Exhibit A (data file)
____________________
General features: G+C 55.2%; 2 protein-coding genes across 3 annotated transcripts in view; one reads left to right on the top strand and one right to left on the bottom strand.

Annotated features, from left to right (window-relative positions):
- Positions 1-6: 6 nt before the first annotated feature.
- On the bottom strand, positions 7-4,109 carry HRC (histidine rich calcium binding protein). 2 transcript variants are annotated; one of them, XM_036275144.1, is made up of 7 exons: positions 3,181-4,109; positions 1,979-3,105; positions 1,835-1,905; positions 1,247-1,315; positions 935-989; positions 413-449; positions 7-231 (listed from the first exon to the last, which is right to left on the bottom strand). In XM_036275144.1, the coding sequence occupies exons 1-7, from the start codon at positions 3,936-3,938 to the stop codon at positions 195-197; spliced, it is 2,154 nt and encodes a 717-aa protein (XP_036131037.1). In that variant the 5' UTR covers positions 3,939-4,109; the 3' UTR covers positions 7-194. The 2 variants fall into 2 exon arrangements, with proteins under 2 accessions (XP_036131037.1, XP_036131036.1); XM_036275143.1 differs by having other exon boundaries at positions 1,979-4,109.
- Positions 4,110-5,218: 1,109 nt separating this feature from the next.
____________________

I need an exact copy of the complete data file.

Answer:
General features: G+C 55.2%; 2 protein-coding genes across 3 annotated transcripts in view; one reads left to right on the top strand and one right to left on the bottom strand.

Annotated features, from left to right (window-relative positions):
- Positions 1-6: 6 nt before the first annotated feature.
- On the bottom strand, positions 7-4,109 carry HRC (histidine rich calcium binding protein). 2 transcript variants are annotated; one of them, XM_036275144.1, is made up of 7 exons: positions 3,181-4,109; positions 1,979-3,105; positions 1,835-1,905; positions 1,247-1,315; positions 935-989; positions 413-449; positions 7-231 (listed from the first exon to the last, which is right to left on the bottom strand). In XM_036275144.1, the coding sequence occupies exons 1-7, from the start codon at positions 3,936-3,938 to the stop codon at positions 195-197; spliced, it is 2,154 nt and encodes a 717-aa protein (XP_036131037.1). In that variant the 5' UTR covers positions 3,939-4,109; the 3' UTR covers positions 7-194. The 2 variants fall into 2 exon arrangements, with proteins under 2 accessions (XP_036131037.1, XP_036131036.1); XM_036275143.1 differs by having other exon boundaries at positions 1,979-4,109.
- Positions 4,110-5,218: 1,109 nt separating this feature from the next.